"Part of my code of life became defined by not fulfilling those cliches for people, which later included not being thrown in jail or being written up as a child actor on the rocks. I consciously wanted to avoid those cliches." --Howard quoted in the Daily News, March 21, 1999.
"Well, I would love every review to be glowing and I would like to win every award I can win. But I think I'm treated pretty fairly. I think there are certain people who don't like my stuff. And you just have to understand that." --Howard quoted in Newsday, March 24, 1999.
"For a long time, people thought of me as a TV actor dabbling in directing. Then they thought of me as a director who only did comedy ... Then I started making dramas, and people raised their eyebrows." --Howard quoted in New York Post, March 25, 1999.
"I learned to write in order to sign autographs at 5. People were asking me for my autograph on the first season of 'Andy Griffith' and my dad said, 'I guess you'll have to learn to sign your name. Printing won't work.'" --Ron Howard quoted by Stephen Schaefer in Boston Herald, March 26, 1999.
"One reason that I became a director was because I felt sort of suffocated at one point in my late teens -- "Happy Days" was a number one show at the time, and it was a teenage show to boot, so there was a real pop side to the fan base and the way they would react. That was about as intense as that can be -- being uncomfortable to go out Christmas shopping or to Disneyland or to the movies. I was getting ready to have an adult life." --Howard to Premiere, April 1999.
"Brian [Grazer]'s a much better producer than I am. ... Good producers need to roll their sleeves up in a way that I can be kind of timid about. The director in me doesn't want to step on another director's toes, but directors' toes need to a little stomping from time to time. Even mine. I depend on Brian for that with me." --Ron Howard quoted in Premiere, April 1999.
"My objective is to reach the point where no script written in this town has my name crossed off as a potential director." --Ron Howard quoted by Peter Bart in GQ, May 1999.
"As a director, this film was definitely the biggest challenge I've ever faced. "Apollo 13" was daunting. "Backdraft" was tricky, and I also learned a lot on "Willow", but "The Grinch" had a visual trick in almost every shot. Still, I don't like to be too blatant with those tricks, and I don't like the photography and the stylistic choices to overtake and overpower the characters. ..." --Ron Howard on directing "Dr. Seuss' How the Grinch Stole Christmas" quoted in American Cinematographer, November 2000.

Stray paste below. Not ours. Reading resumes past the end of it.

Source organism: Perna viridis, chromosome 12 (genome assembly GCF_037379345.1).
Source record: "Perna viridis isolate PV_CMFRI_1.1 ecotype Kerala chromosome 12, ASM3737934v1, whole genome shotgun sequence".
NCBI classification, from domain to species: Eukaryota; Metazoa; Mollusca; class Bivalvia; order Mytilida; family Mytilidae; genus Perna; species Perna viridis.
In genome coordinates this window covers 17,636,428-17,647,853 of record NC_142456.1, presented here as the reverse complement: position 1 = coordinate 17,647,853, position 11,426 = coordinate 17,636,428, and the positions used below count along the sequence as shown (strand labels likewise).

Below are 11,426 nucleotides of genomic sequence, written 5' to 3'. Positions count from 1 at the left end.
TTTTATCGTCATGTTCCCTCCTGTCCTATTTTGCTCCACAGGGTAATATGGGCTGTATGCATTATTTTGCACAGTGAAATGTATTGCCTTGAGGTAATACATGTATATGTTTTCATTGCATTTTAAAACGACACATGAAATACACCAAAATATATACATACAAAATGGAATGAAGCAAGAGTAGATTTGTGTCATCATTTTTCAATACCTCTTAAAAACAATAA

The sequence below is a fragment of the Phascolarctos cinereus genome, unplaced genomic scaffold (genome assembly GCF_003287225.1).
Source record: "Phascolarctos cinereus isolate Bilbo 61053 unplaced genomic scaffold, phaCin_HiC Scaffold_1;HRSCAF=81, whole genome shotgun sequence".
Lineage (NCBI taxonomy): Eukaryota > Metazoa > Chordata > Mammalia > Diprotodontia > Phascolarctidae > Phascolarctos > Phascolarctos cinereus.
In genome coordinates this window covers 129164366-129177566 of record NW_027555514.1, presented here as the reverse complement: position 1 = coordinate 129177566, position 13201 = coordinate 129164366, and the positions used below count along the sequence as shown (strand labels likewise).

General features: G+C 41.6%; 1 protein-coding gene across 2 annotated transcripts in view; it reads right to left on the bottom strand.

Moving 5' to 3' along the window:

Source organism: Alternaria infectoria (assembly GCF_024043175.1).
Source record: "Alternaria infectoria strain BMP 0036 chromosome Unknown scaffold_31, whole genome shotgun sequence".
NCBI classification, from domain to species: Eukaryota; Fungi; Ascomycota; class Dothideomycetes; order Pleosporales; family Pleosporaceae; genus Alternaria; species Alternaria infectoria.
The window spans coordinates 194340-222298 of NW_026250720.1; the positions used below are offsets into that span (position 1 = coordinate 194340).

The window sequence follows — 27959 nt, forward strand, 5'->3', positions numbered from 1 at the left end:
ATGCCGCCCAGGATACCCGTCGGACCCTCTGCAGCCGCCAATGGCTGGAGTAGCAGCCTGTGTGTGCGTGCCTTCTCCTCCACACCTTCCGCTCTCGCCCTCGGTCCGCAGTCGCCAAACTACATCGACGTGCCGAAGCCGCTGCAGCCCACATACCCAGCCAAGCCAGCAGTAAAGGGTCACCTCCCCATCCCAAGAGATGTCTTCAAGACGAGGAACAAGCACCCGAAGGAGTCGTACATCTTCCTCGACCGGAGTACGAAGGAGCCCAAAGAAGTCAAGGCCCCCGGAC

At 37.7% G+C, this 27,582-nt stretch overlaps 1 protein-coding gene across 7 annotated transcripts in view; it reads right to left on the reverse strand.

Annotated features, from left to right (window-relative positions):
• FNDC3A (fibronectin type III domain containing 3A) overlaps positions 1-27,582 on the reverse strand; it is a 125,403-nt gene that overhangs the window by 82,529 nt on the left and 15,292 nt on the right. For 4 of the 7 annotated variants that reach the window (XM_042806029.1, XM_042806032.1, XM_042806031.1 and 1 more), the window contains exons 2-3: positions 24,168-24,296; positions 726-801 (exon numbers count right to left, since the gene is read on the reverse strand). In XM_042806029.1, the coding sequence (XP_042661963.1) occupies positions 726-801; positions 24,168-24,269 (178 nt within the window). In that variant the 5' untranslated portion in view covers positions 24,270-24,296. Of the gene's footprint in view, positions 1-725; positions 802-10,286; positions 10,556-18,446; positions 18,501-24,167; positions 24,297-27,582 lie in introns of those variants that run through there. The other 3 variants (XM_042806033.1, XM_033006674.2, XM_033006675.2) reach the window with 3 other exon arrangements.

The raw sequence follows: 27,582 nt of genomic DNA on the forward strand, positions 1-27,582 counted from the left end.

"For a long time I was trying to display unexpected range. That was much more of an issue. But in the last four or five years, I kind of worked in all the genres I expect I ever will work in. There was a certain turning point." --Ron Howard to New York, December 17, 2001.
"Of course I'm vain, but in my day-to-day living in the East, I'm not encountering people in the business unless I specifically come to work. And I think there's something very liberating about that, being constantly reminded that even if what you're doing is important to you, it's not the be-all and end-all. When you're in L.A., it's the be-all and end-all." --Howard on living on the East Coast to New York, December 17, 2001.
"Everybody wants their films to be appreciated and respected at every level," he says. "Of course, I hope 'A Beautiful Mind' is accepted in that way. I wish I'd been nominated and won for 'Apollo 13.' I'd be lying if I didn't say that. But I don't know what factors go into what is an impossible choice to begin with. It's never [comparing] apples to apples anyway--God knows what colors those choices." --Howard on the Oscars, quoted in the Los Angeles Times, Janaury 4, 2002.
"Joh Huston directed until he dropped. That's what I wan to do." --Howard quoted in Premiere, February 2002